At first glance there appears a thin line between the character Sam Elliot plays in the new drama The Hero and Elliot himself. He’s a Western actor in his seventies with a golden drawl that can sell practically anything; that’s the character, not Elliot.
But in a recording studio, when you hear him deliver the line, “Lone Star Barbecue sauce, the perfect pardner for your chicken,” you swear you’ve heard it before, for real, on TV. Fortunately, for reasons soon to be revealed, Lee Hayden (Elliot) is fictional. His film career is behind him; he supplements what income he has with voice-over work; he smokes a lot of weed while hanging out with his friend and dealer, Jeremy (Nick Offerman); and he’s just about to hear something from his doctor that will change everything.
“I know we were hoping to get good news about this biopsy,” the doctor tells Lee, “But I’m afraid I don’t.” Lee has pancreatic cancer, and according to the survival rate that Lee researches online, it doesn’t look good.
The thing with Lee is, he can’t commit; he wants something else in his life to happen before he deals with the issue of cancer. When he receives a call from the clinic to set an appointment for his first treatment, he delays it, telling the voice on the line he’ll call her back. When he tries to reunite with his grown daughter, Lucy (Krysten Ritter) and let her know what’s happened, he begins by saying, “I’ve got something to tell you.” Then, after a moment’s pause, rather than tell the truth, he invents a story about making a new movie. And it’s the same with his ex, Valarie (The Graduate’s Elaine and Elliot’s real-life wife, Katharine Ross) and his dealer/friend Nick. With Nick, he’d rather kick-back, get stoned and watch Buster Keaton DVDs.
There’s something else about Lee. Yes, he was a Western icon, but his resume isn’t altogether prolific. The only film of which he’s proud occurred forty years ago. It was called The Hero, and Lee often dreams of his favorite performance. He wants to make a film again, maybe something in the same vein. Interestingly, director Brett Haley shoots those dreams not as they would haphazardly occur while sleeping, but as widescreen, technicolor movie clips that usually end with the voice of a director yelling, “Cut.” They’re wish-fulfillment fantasies portrayed as a technicolor movie; Lee would love to complete his career with one last performance to seal his legacy. Then, by channels and opportunities that didn’t exist during his heyday, an opportunity really does comes along.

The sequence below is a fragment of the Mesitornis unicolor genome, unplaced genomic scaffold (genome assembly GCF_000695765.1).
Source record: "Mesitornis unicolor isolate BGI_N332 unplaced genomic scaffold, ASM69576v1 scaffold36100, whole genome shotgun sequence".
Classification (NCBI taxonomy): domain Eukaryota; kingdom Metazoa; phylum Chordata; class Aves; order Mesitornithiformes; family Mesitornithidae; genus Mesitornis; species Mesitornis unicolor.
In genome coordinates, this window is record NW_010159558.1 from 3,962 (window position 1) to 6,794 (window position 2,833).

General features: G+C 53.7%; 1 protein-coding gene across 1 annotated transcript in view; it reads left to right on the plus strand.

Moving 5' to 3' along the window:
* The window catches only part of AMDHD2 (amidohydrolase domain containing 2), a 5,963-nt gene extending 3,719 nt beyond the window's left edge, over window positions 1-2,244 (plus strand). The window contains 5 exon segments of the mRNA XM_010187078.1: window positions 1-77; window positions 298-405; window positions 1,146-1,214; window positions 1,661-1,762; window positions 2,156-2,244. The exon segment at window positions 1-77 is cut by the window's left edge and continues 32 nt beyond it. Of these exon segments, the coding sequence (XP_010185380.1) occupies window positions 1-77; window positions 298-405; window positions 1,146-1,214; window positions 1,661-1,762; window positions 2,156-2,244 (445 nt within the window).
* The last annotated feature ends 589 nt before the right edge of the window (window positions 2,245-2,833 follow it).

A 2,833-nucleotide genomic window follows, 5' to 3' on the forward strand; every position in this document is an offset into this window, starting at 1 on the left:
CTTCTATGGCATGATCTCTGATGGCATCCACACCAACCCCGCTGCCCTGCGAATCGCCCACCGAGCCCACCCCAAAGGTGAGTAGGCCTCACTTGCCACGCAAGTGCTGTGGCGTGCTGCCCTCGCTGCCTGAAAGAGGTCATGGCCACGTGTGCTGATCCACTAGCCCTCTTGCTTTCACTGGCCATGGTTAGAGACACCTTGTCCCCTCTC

Because of social media, in the way that Robert De Niro’s character in The Comedian had a career surge because of a You Tube video, so it is with Lee. Accompanied with a young woman, Charlotte (Laura Prepon), with whom he’s begun an unexpected relationship – they both met at the weed dealer’s home – Lee attends a small award ceremony from a western appreciation society to receive a Lifetime Achievement honor. Due to some Ecstasy slipped into his drink by Charlotte, while giving his slow and somewhat meandering acceptance speech, Lee takes the award then hands it to a fan in the audience, telling her to keep it. He’s not deserving of it, he states. Someone records the moment and puts it online. Overnight, the video goes viral with two million hits, and Lee is suddenly, if temporarily, in demand.
The Hero is narrated with a deliberate, slow-paced rhythm, something like Elliot’s voice-over delivery, but even though the film runs at only ninety-three minutes, it’s a story that feels stretched; it could have been told in under an hour and still remained leisurely. But while it may feel like a novella padded with lengthy, reflective pauses to make it something longer, Elliot himself never fails to hold your attention. As with Christopher Plummer as Tolstoy in 2009’s The Last Station, Elliot has grown into the role; it’s one that was waiting for him, one he could never have made work in quite the same way at an earlier time.
Because of his craggy though handsome features and that deep, golden-hewed voice, Elliot makes what he does look and sound easy. There must be those who say to themselves, if only I had a voice like that, I could do the same, but they’d be wrong; so much more than just a voice is required.
There’s a desktop picture on best friend Nick’s monitor that portrays an iceberg, both the small peak above the water’s surface and the mass below. It’s an illustration of what we see and what we don’t see when it comes to the craft of acting. What we don’t see are the years of hard work below the surface to get to where an actor needs to be. All we see is the part above, the result. In advance of his new movie audition, when Lee practices lines from the screenplay, it begins with what sounds like a simple read, but then something emotional develops, something that feels real, and something that only experience and a real talent can bring to the surface. That single scene may well be Elliot’s finest moment on film.
The Hero is ultimately minor, but it remains worth seeing for Sam Elliot. He is quite unique.
MPAA Rating: R Length: 93 minutes Overall Rating: 6 (out of 10)